Pike is keen also to stress that the London scenes, shot later, brought their own stresses. "It felt like we'd done all the harrowing stuff [in Jordan], and now it was London, and social scenes. But actually, for Marie, the fallout from war zones happened when she was at home. It was in London that I had to confront the cost as she paid for what she'd seen and the truths she told." She lets out a breath. "I've seen a fraction of what war correspondents see, but I've seen images that never make the front pages because they cannot - the reality of war is so much more violent than anything the public is exposed to. In order to play Marie, I had to look, to see. She took in a lifetime of some of the most abject horrors and sufferings."

"You can't see the things Marie saw without experiencing an intense form of PTSD," Pike continues. "And really Matt's made a film - and wanted to make a film - that's about the addiction to danger, the addiction to telling the truth, the addiction to living in a world where your stakes are life and death, and then the PTSD that can follow in the dark, private moments at home, and where on earth you put everything you've witnessed."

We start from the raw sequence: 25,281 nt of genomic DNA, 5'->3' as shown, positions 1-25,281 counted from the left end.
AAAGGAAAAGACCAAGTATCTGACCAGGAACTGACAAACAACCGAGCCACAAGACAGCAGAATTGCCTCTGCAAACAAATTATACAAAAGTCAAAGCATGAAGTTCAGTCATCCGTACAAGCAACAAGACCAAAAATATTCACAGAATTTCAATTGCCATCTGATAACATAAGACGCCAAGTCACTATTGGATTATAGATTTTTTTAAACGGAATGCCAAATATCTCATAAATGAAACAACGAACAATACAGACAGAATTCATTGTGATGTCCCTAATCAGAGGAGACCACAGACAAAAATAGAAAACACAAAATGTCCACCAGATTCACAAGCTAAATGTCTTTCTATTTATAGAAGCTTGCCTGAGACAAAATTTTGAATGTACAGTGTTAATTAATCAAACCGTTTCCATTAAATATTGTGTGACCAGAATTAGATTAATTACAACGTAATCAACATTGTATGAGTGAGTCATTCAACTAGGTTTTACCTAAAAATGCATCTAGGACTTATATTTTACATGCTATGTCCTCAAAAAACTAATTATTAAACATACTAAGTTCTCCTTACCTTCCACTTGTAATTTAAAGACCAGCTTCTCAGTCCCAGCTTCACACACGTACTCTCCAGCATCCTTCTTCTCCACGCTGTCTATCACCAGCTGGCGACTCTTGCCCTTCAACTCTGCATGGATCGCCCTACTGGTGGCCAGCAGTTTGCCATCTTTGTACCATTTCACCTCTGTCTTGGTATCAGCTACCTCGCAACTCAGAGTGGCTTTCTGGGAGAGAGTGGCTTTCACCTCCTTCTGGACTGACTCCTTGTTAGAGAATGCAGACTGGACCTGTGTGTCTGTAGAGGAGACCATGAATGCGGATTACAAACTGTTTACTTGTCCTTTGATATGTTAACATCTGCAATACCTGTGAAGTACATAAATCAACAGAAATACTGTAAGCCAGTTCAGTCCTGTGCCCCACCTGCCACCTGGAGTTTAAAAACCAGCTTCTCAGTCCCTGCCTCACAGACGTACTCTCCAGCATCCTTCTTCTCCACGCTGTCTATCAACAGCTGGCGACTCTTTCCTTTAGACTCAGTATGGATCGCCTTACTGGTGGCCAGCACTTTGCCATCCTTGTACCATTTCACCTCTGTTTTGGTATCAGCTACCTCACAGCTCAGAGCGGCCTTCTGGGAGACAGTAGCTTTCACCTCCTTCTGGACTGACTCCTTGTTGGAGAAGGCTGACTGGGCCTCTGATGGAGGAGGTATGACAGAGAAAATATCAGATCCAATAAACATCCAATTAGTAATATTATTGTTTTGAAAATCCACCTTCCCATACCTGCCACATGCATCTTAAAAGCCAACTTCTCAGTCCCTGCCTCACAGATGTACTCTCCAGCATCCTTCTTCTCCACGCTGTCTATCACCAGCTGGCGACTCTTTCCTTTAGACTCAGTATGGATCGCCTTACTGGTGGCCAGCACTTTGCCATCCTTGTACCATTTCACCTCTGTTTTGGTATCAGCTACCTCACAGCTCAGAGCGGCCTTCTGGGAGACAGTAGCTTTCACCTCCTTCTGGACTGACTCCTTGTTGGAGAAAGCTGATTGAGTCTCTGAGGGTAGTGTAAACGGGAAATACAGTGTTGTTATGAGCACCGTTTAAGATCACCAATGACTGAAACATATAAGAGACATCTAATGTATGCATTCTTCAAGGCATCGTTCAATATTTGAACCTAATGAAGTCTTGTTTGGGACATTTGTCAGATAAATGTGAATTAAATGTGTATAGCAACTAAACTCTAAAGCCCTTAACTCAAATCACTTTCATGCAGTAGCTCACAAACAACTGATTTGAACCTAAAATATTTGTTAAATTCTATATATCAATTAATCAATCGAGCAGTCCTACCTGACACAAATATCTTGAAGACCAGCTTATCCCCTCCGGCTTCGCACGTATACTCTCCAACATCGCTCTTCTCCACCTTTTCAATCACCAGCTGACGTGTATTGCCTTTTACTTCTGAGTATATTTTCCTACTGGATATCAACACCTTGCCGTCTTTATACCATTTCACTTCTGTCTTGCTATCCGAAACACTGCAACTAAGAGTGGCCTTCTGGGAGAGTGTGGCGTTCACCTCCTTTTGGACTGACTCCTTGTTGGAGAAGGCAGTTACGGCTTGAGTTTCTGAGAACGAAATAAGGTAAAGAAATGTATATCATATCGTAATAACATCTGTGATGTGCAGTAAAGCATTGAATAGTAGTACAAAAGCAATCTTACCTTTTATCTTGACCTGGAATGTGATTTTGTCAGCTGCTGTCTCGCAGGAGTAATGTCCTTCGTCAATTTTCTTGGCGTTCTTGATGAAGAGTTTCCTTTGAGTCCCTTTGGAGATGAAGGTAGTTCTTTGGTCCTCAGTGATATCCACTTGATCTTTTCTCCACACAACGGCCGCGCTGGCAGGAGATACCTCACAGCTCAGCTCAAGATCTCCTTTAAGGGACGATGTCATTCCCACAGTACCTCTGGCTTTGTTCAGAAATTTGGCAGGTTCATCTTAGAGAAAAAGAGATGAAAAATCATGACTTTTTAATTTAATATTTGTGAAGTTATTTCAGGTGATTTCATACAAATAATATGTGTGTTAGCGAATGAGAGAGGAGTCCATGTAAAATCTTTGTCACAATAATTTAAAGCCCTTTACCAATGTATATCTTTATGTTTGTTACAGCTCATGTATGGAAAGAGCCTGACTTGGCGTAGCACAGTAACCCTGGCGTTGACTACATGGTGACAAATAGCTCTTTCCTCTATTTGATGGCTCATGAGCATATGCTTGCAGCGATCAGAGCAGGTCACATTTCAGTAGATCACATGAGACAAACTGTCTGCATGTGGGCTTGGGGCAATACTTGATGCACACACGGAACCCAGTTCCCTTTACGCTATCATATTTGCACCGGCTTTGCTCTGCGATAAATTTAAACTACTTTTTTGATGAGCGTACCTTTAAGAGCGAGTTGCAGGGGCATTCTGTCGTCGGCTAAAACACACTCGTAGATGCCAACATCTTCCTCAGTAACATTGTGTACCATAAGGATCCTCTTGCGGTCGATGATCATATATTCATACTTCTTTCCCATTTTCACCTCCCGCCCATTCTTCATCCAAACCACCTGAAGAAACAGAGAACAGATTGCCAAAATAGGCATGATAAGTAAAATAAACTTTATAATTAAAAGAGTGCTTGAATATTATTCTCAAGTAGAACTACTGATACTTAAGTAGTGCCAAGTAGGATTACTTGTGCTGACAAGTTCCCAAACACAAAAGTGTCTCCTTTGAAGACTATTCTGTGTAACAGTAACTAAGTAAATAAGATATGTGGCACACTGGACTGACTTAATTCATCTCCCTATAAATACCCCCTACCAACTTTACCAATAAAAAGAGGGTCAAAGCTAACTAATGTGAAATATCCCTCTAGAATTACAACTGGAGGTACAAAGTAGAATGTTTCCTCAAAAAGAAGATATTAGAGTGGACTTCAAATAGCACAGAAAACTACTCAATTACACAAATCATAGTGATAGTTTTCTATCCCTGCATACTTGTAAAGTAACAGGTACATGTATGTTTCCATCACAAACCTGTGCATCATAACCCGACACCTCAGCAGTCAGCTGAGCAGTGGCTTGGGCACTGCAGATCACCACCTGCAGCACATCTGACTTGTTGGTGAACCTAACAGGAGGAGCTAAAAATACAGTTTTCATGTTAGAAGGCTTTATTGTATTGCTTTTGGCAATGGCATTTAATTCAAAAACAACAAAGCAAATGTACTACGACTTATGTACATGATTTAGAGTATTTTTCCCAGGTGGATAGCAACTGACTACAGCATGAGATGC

THE MUSIC OF THE MISSION

Also key to A Private War's potency is H. Scott Salinas' score, which seeks to complement the images but to never get in the way or to manipulate. Interestingly, Salinas points out that the music here is actually of greater subtlety than the scores he provided for Heineman's documentaries, City of Ghosts and Cartel Land.

"In Matt's documentaries, he blurs the aesthetic lines between documentary and narrative film by using music to amp up the adrenaline or heighten certain emotions more than other docs do," Salinas explains. "In A Private War, he really never wanted the music to get ahead of Marie and her emotional journey. So we found ourselves simplifying and being very delicate in certain areas."

The score began at script stage and continued all the way through until the film was otherwise locked, with Heineman and Salinas prepared to "re-examine" and "deconstruct" the music once the film was fully laid out before them. This constant probing resulted in some truly remarkable music during the war scenes.

"For the most part, it is all about Marie's internal state, and designed to slowly build in tension and intensity, with an inevitable dread, as it becomes more and more clear that she isn't going to stop until it maybe it's too late," Salinas says. "We used sounds in the score that are bomb-like, and other atmospheric devices to project a sense of unease at all times."